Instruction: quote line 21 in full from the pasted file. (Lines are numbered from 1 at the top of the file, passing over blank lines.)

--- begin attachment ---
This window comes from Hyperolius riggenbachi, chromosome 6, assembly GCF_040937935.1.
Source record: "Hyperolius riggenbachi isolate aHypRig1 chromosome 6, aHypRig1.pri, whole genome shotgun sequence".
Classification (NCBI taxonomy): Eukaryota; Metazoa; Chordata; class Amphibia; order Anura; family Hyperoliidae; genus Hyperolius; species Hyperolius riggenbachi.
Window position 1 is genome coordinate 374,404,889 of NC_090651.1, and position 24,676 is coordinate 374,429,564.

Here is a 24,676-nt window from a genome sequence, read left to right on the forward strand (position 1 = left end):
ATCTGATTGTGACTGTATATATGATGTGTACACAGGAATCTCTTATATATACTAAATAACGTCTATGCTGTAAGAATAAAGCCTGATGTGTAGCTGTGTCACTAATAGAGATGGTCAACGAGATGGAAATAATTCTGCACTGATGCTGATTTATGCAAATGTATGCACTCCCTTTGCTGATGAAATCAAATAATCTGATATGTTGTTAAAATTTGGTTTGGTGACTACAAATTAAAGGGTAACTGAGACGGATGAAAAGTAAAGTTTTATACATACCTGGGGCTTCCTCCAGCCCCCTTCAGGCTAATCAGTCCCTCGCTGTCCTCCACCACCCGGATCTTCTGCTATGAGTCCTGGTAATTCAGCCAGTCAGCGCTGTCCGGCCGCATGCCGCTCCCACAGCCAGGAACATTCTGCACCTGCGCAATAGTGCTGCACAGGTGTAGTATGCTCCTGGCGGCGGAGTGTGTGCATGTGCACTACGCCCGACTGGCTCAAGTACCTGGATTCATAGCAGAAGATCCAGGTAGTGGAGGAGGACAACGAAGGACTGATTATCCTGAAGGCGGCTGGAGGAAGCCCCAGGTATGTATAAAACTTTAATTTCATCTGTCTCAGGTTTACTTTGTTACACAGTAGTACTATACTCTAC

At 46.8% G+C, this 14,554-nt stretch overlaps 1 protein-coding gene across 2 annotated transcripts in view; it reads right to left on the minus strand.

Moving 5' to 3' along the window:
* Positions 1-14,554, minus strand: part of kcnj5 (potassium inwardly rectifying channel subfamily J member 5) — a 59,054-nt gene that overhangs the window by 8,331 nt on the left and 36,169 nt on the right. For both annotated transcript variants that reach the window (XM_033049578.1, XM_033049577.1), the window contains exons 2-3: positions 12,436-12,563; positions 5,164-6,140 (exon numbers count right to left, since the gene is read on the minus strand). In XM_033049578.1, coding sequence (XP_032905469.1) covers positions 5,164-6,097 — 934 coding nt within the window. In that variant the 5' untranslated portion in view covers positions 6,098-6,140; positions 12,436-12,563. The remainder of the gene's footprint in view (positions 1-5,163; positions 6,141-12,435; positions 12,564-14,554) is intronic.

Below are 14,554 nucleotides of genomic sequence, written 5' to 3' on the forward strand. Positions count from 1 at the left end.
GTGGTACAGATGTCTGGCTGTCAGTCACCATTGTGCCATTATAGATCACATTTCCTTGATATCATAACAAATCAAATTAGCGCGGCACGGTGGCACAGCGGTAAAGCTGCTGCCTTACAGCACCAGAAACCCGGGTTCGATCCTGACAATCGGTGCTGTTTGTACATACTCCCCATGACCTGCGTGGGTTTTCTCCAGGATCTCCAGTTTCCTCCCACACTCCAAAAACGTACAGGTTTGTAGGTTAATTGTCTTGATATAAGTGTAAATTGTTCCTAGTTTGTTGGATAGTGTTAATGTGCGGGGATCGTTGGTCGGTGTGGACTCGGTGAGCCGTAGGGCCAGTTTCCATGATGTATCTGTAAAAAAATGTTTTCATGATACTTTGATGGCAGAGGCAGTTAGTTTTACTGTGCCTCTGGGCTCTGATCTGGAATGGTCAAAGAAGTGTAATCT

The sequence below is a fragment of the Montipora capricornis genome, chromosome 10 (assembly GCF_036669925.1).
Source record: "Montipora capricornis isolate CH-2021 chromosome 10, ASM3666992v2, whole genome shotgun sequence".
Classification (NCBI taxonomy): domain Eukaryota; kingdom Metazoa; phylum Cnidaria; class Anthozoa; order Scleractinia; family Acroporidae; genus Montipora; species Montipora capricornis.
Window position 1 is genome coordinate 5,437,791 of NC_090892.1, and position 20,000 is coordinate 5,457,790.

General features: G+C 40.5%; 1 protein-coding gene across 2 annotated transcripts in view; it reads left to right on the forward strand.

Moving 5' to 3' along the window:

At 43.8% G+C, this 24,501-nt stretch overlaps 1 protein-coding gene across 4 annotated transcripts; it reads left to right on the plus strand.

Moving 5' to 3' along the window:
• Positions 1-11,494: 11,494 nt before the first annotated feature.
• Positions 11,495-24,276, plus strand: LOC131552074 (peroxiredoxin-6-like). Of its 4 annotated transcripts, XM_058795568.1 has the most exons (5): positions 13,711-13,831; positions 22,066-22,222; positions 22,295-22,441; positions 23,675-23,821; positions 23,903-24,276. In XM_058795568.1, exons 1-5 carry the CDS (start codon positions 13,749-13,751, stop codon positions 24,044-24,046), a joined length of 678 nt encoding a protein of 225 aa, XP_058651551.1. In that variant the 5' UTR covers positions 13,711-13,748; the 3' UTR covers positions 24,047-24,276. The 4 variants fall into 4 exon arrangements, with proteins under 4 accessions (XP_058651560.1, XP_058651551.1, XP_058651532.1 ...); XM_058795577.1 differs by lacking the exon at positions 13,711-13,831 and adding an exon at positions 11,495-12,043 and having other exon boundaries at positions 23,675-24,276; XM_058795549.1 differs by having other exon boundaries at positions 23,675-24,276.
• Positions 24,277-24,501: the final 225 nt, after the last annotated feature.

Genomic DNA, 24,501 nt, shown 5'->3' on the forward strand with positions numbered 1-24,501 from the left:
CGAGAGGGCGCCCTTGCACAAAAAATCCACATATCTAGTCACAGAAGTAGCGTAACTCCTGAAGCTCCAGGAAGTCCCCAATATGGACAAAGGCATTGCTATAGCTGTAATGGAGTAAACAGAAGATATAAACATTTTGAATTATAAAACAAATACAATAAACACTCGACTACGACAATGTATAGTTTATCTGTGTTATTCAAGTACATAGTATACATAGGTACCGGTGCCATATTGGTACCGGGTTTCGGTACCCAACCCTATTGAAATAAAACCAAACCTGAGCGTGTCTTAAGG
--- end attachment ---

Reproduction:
• Positions 11,495-24,276, plus strand: LOC131552074 (peroxiredoxin-6-like). Of its 4 annotated transcripts, XM_058795568.1 has the most exons (5): positions 13,711-13,831; positions 22,066-22,222; positions 22,295-22,441; positions 23,675-23,821; positions 23,903-24,276. In XM_058795568.1, exons 1-5 carry the CDS (start codon positions 13,749-13,751, stop codon positions 24,044-24,046), a joined length of 678 nt encoding a protein of 225 aa, XP_058651551.1. In that variant the 5' UTR covers positions 13,711-13,748; the 3' UTR covers positions 24,047-24,276. The 4 variants fall into 4 exon arrangements, with proteins under 4 accessions (XP_058651560.1, XP_058651551.1, XP_058651532.1 ...); XM_058795577.1 differs by lacking the exon at positions 13,711-13,831 and adding an exon at positions 11,495-12,043 and having other exon boundaries at positions 23,675-24,276; XM_058795549.1 differs by having other exon boundaries at positions 23,675-24,276.